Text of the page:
I put the a swarm from Helen into Hive F on the evening of 2nd May. I had a look at the entrance and the removable hive floor this morning.
The colony appears to be settling in well, despite the colder May weather. There is shed wax on the removable hive floor; there are bees coming and going. It appears that they've been building comb and orienting themselves to their new area. I didn't look for pollen, but I wouldn't expect to see it this soon anyway.
I was very suprised to see a large number of Varroa on the hive floor. I counted 32, which is approximately 9 per day. A conventional bee keeper might urgently treat for Varroa in this situation. I'm inclined to wait and see what happens.
There may be exceptional reasons for the high level of mite drop in this new colony. They were contained for in the skep with a sheet under them before I collected so the varroa may have been shed over a longer time. I whacked the skep to dislodge them so that they fell in a heap on the hive floor. The fall of around 50cm may have dislodged more mites than would otherwise fall. Perhaps this colony is tolerating a higher number of mites. The parent colony seems to be thriving.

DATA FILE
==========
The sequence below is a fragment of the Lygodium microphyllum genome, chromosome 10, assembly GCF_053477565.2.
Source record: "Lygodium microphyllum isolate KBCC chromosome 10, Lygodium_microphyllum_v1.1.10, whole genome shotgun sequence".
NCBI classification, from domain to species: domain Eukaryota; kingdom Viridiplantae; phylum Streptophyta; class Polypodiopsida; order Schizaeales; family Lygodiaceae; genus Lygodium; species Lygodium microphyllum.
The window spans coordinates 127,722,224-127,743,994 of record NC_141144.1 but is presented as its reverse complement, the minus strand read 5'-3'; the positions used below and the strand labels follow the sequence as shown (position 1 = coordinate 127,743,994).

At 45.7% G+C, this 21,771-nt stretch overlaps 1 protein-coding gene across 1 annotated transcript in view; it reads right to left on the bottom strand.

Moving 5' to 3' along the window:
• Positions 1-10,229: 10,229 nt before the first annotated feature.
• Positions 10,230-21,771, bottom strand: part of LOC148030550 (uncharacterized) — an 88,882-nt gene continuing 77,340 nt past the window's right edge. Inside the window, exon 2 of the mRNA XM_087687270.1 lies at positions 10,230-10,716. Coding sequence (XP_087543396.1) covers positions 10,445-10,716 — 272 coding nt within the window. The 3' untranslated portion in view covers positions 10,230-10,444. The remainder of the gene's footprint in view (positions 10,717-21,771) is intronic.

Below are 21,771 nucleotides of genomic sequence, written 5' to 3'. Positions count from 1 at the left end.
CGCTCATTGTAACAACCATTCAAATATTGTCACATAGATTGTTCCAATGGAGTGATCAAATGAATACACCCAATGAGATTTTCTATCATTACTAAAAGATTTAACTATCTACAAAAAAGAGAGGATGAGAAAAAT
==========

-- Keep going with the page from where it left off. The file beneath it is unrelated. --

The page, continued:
Introducing a new swarm to the apiary does raise concerns for me. This colony has not been feral for as long as the colonies from hives C, D and E. They may have genes which help tolerate Varroa and their attendant diseases but it is less likely. This colony may also introduce new strains of viruses which are present in the existing hives. There are known several strains of DWV. I consider this risk low because these strains tend to be geographically separate. It would be unlucky to introduce a new one. There is a risk of exposing the new colony to diseases already present in the apiary. I have seen evidence which suggests ABPV in Hive D.
I'll have to see what happens.